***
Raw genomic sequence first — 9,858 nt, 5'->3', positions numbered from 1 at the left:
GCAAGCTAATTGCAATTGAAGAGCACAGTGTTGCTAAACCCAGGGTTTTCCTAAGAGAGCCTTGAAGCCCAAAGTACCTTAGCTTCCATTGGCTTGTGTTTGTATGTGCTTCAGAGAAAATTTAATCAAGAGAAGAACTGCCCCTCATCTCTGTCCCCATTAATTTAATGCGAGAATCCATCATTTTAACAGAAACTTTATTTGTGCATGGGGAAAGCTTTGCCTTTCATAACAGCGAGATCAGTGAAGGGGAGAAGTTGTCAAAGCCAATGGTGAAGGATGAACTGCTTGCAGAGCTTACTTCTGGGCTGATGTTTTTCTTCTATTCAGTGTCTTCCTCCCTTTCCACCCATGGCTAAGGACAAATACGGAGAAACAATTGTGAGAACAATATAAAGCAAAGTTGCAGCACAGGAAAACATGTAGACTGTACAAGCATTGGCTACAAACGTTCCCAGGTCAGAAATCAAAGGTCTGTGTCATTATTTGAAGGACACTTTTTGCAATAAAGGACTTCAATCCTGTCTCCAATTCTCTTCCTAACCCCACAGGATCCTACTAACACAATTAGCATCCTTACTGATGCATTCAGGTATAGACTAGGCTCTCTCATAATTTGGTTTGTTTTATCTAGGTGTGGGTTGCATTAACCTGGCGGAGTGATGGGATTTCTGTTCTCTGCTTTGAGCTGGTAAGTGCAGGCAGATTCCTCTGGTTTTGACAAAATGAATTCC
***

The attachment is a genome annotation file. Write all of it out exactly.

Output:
Raw genomic sequence first — 9,858 nt, 5'->3', positions numbered from 1 at the left:
GCAAGCTAATTGCAATTGAAGAGCACAGTGTTGCTAAACCCAGGGTTTTCCTAAGAGAGCCTTGAAGCCCAAAGTACCTTAGCTTCCATTGGCTTGTGTTTGTATGTGCTTCAGAGAAAATTTAATCAAGAGAAGAACTGCCCCTCATCTCTGTCCCCATTAATTTAATGCGAGAATCCATCATTTTAACAGAAACTTTATTTGTGCATGGGGAAAGCTTTGCCTTTCATAACAGCGAGATCAGTGAAGGGGAGAAGTTGTCAAAGCCAATGGTGAAGGATGAACTGCTTGCAGAGCTTACTTCTGGGCTGATGTTTTTCTTCTATTCAGTGTCTTCCTCCCTTTCCACCCATGGCTAAGGACAAATACGGAGAAACAATTGTGAGAACAATATAAAGCAAAGTTGCAGCACAGGAAAACATGTAGACTGTACAAGCATTGGCTACAAACGTTCCCAGGTCAGAAATCAAAGGTCTGTGTCATTATTTGAAGGACACTTTTTGCAATAAAGGACTTCAATCCTGTCTCCAATTCTCTTCCTAACCCCACAGGATCCTACTAACACAATTAGCATCCTTACTGATGCATTCAGGTATAGACTAGGCTCTCTCATAATTTGGTTTGTTTTATCTAGGTGTGGGTTGCATTAACCTGGCGGAGTGATGGGATTTCTGTTCTCTGCTTTGAGCTGGTAAGTGCAGGCAGATTCCTCTGGTTTTGACAAAATGAATTCC